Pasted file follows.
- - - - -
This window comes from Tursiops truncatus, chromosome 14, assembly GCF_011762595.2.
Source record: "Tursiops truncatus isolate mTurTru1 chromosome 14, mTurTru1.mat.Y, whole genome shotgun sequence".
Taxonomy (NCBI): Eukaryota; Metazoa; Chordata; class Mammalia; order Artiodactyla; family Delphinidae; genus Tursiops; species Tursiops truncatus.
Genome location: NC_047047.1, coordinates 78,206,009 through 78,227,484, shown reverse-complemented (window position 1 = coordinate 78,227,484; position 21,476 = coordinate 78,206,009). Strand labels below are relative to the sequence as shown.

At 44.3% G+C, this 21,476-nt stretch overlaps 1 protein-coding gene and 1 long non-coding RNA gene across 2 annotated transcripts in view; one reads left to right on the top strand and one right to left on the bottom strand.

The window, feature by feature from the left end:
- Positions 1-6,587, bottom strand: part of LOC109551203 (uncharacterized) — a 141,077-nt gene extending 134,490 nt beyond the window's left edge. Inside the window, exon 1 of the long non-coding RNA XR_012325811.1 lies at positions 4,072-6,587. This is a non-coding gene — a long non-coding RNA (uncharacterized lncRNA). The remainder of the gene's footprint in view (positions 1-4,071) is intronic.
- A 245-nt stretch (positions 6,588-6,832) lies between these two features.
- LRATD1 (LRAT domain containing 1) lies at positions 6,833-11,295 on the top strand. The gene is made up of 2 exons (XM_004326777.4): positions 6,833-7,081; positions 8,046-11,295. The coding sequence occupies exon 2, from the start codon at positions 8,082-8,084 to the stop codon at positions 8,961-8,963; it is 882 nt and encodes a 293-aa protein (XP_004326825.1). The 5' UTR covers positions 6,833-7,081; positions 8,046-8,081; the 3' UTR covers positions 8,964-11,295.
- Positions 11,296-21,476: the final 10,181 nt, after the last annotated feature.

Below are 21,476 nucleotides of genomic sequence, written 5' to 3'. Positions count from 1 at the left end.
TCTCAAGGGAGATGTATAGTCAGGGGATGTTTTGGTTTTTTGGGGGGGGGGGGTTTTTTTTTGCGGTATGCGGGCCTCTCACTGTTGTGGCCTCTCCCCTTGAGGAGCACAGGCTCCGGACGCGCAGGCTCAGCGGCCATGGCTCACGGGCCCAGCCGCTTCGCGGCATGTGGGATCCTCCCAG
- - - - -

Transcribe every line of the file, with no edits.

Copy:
This window comes from Tursiops truncatus, chromosome 14, assembly GCF_011762595.2.
Source record: "Tursiops truncatus isolate mTurTru1 chromosome 14, mTurTru1.mat.Y, whole genome shotgun sequence".
Taxonomy (NCBI): Eukaryota; Metazoa; Chordata; class Mammalia; order Artiodactyla; family Delphinidae; genus Tursiops; species Tursiops truncatus.
Genome location: NC_047047.1, coordinates 78,206,009 through 78,227,484, shown reverse-complemented (window position 1 = coordinate 78,227,484; position 21,476 = coordinate 78,206,009). Strand labels below are relative to the sequence as shown.

At 44.3% G+C, this 21,476-nt stretch overlaps 1 protein-coding gene and 1 long non-coding RNA gene across 2 annotated transcripts in view; one reads left to right on the top strand and one right to left on the bottom strand.

The window, feature by feature from the left end:
- Positions 1-6,587, bottom strand: part of LOC109551203 (uncharacterized) — a 141,077-nt gene extending 134,490 nt beyond the window's left edge. Inside the window, exon 1 of the long non-coding RNA XR_012325811.1 lies at positions 4,072-6,587. This is a non-coding gene — a long non-coding RNA (uncharacterized lncRNA). The remainder of the gene's footprint in view (positions 1-4,071) is intronic.
- A 245-nt stretch (positions 6,588-6,832) lies between these two features.
- LRATD1 (LRAT domain containing 1) lies at positions 6,833-11,295 on the top strand. The gene is made up of 2 exons (XM_004326777.4): positions 6,833-7,081; positions 8,046-11,295. The coding sequence occupies exon 2, from the start codon at positions 8,082-8,084 to the stop codon at positions 8,961-8,963; it is 882 nt and encodes a 293-aa protein (XP_004326825.1). The 5' UTR covers positions 6,833-7,081; positions 8,046-8,081; the 3' UTR covers positions 8,964-11,295.
- Positions 11,296-21,476: the final 10,181 nt, after the last annotated feature.

Below are 21,476 nucleotides of genomic sequence, written 5' to 3'. Positions count from 1 at the left end.
TCTCAAGGGAGATGTATAGTCAGGGGATGTTTTGGTTTTTTGGGGGGGGGGGGTTTTTTTTTGCGGTATGCGGGCCTCTCACTGTTGTGGCCTCTCCCCTTGAGGAGCACAGGCTCCGGACGCGCAGGCTCAGCGGCCATGGCTCACGGGCCCAGCCGCTTCGCGGCATGTGGGATCCTCCCAG